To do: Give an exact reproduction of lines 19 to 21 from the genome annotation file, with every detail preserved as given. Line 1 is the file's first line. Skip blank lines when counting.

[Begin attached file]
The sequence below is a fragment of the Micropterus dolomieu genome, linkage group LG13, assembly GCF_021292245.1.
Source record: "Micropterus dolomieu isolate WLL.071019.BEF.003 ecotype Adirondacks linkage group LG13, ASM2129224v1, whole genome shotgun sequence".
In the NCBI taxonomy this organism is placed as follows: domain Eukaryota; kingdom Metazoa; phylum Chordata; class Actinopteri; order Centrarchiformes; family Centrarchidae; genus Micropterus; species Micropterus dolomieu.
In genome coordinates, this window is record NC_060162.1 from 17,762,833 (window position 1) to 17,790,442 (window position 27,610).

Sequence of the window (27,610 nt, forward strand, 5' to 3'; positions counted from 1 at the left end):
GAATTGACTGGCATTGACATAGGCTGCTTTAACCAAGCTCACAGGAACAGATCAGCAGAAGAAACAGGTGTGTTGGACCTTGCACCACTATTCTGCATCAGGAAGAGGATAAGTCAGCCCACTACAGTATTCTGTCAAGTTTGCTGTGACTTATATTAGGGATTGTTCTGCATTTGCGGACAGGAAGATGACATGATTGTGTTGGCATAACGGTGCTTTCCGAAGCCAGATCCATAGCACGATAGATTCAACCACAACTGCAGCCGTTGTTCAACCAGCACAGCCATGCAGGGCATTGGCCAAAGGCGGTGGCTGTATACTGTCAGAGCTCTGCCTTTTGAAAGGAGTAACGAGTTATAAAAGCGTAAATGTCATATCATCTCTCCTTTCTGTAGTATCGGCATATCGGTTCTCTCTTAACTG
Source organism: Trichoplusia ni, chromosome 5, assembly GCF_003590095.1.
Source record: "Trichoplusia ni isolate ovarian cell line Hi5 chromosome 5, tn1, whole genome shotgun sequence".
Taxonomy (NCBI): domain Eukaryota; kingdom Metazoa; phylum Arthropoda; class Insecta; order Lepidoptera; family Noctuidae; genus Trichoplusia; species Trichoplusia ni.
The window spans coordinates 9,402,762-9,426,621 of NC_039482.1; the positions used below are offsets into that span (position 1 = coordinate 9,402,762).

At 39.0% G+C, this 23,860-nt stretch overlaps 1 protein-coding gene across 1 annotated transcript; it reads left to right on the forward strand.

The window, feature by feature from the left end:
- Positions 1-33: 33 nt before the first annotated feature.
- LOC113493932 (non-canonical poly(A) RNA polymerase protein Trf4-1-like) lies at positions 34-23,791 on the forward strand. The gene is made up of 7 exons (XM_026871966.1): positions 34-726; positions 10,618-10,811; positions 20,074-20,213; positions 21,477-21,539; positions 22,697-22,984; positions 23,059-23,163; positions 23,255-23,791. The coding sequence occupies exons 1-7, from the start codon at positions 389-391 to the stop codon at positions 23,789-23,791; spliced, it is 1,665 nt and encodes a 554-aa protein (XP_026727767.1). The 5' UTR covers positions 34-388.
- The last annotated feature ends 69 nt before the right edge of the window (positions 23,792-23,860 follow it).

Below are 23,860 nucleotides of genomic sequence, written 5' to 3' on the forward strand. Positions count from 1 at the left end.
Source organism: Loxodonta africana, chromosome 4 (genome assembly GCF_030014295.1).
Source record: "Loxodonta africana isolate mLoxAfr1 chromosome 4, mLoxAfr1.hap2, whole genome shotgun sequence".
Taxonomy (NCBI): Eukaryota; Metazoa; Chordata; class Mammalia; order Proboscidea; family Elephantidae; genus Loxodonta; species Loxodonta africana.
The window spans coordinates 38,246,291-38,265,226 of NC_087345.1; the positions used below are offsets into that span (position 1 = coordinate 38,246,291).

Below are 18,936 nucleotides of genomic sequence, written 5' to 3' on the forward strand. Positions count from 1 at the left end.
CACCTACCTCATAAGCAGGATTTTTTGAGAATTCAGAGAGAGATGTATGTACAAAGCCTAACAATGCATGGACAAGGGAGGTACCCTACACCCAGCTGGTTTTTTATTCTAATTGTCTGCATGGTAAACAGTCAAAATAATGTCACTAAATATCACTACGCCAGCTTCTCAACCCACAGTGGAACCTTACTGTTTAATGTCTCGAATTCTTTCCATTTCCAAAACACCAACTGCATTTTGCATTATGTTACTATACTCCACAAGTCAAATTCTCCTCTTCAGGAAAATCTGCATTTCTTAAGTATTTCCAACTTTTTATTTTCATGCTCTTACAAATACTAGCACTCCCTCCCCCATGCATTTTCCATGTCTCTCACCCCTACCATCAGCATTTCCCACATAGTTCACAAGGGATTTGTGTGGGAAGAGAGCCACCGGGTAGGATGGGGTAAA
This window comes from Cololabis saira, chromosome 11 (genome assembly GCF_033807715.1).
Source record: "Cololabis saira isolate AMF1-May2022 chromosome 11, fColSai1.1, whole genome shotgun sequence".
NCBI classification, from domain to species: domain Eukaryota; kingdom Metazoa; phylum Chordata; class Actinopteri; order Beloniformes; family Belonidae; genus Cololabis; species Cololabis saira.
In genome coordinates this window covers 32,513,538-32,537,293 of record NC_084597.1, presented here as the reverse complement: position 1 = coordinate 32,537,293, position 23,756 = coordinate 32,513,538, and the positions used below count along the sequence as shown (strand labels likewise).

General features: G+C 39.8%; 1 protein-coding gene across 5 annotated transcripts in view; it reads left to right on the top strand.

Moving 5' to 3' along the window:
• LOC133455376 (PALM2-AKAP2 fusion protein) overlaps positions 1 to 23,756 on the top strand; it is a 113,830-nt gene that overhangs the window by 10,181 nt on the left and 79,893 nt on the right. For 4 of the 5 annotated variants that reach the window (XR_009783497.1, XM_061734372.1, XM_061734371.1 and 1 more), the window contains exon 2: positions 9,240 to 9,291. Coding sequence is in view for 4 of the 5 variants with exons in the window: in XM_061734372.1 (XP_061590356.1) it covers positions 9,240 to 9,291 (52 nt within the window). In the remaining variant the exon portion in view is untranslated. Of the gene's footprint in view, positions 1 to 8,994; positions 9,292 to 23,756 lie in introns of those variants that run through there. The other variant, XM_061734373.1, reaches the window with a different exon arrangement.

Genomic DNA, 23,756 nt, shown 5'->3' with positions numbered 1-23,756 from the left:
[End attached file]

Taxonomy (NCBI): Eukaryota; Metazoa; Chordata; class Mammalia; order Proboscidea; family Elephantidae; genus Loxodonta; species Loxodonta africana.
The window spans coordinates 38,246,291-38,265,226 of NC_087345.1; the positions used below are offsets into that span (position 1 = coordinate 38,246,291).

Below are 18,936 nucleotides of genomic sequence, written 5' to 3' on the forward strand. Positions count from 1 at the left end.